“The business enterprise has two — and only two — basic functions: marketing and innovation. Marketing and innovation produce results; all the rest are costs”. — Peter Drucker:
SMEs Chat with Phillip Chichoni
“Is the economic climate safe enough to start up a brand new business in Zimbabwe? If so in what sector, roughly?”
That is a question which was raised recently by Chiedza Chimombe on the SME Association of Zimbabwe discussion forum on LinkedIn. Many people contributed to this debate, from both inside and outside Zimbabwe. However, the comment I liked best was the one by Simba Takawira, who quoted the Bible verse of Ecclesiastes 11:4, which says “He who is watching the wind will not get the seed planted, and he who is looking at the clouds will not get in the grain.” He went on to explain that even in the midst of calamity, there are opportunities, giving examples of mining, energy and agriculture as probably the most attractive areas for business.
Entrepreneurs are always starting new businesses, whatever the prevailing circumstances. Some of the ventures succeed and grow into big businesses. Others do not do so well and eventually fail. The failure rate, if one follows the traditional approach to entrepreneurship, is quite high. By the traditional approach I mean, where one drafts a business plan, gets funding, produces a product and starts selling it.
If sales pick up and the business gains adequate traction, it will be a successful venture. If the sales and cash flows do not escalate fast enough to sustain and grow the business, we would consider the venture a failure.
A new way of startup thinking was introduced by Eric Ries. It resonates with what I have always advocated in this column, that one can start a business without needing a lot of capital. You start small, work hard, use guerilla marketing strategies and grow the business.
Eric called his concept “the lean startup”. He started preaching about this strategy after two of his ventures, Catalyst Recruiting and There Inc, suffered expensive failures. His approach gained so much popularity among entrepreneurs that when he launched his book, The Lean Startup: How Today’s Entrepreneurs Use Continuous Innovation to Create Radically Successful Businesses in 2011, it went straight to number two on the New York Times Bestseller List.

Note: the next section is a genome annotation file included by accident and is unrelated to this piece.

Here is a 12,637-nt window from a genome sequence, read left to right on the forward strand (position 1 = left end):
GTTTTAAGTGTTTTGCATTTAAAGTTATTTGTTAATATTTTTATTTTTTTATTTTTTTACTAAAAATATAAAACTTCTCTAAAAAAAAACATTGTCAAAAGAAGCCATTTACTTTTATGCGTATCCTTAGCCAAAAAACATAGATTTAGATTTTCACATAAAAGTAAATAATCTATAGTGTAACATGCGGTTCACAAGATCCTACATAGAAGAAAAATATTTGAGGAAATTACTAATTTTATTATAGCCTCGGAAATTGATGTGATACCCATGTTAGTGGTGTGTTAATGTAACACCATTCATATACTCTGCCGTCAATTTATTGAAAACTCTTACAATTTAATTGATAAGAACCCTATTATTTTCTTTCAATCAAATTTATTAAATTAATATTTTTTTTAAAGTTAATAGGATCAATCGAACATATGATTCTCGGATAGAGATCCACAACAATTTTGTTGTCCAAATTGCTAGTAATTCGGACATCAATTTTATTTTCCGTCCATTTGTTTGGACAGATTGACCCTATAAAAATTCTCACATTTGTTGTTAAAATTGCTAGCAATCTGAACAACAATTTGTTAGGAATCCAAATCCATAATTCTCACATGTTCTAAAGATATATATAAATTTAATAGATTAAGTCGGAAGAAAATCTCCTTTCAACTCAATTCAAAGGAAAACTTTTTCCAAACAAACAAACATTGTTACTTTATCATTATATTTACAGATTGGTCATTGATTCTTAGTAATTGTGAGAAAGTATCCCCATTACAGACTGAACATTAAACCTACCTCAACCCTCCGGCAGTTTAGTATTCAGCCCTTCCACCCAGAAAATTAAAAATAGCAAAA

The lesson you can learn from the lean approach is to focus more on customers’ needs and wants than on making your product or developing your service. It used to be that if you build a better mouse trap, customers would beat a path to your doorstep. However, with the increase in competition and developments in information technology, there are now more suppliers and a large variety of products that customers can choose from.
Many startups start with a product idea they think customers want and spend months developing it without showing it to prospective customers. I have been guilty of doing that as well. One instance is when I acquired a business training package after assuming that many of the small business owners around needed it and would rush to take it up. I discovered a few months later, after trying hard to sell it, that many of the people I had targeted had no time to undertake the training, nor the desire and ability to pay. I knew then that this package was not viable in my target market at that moment.
Using the lean startup strategy, you develop a small quantity of your product, which Ries calls the minimum viable quantity and quickly get it out into the marketplace in pursuit of paying customers. You then ask customers what they think about the product. Their responses will let you know if they like it as it is or if you need to make changes somewhere. You tweak your product until enough customers are happy with it to enable you to increase the quantities. By not focusing on supplying big quantities from the start, you reduce the magnitude of loss in the event that you don’t get enough customers.
Thus, instead of working forward from your product to the customer, you work backwards from the customer’s wants to your product offering.
Customer intimacy is important in the lean business strategy. Because customer feedback is your guide in developing suitable offerings, you need to develop ways of getting that feedback quickly and easily. The internet and social media platforms play a big role in connecting with current and prospective customers.
So yes, you can start a business in Zimbabwe right now, using the lean approach to minimise the risk of failure.
If you want to get fresh ideas on how to apply the lean strategy to get more value from a limited marketing budget, which I am sure is true for most businesses right now, do not miss the BusinessLink Networking breakfast meeting on Wednesday February 26.
Entrepreneur, marketing expert and founder of Business Setup Group, Max Soutter will share some top tips on the lean marketing strategy. Visit http://smebusinesslink.com for more information.
Phillip Chichoni is a business development consultant who works with SMEs and entrepreneurs. You may contact him by email: firstname.lastname@example.org. You can also visit: http://smebusinesslink.com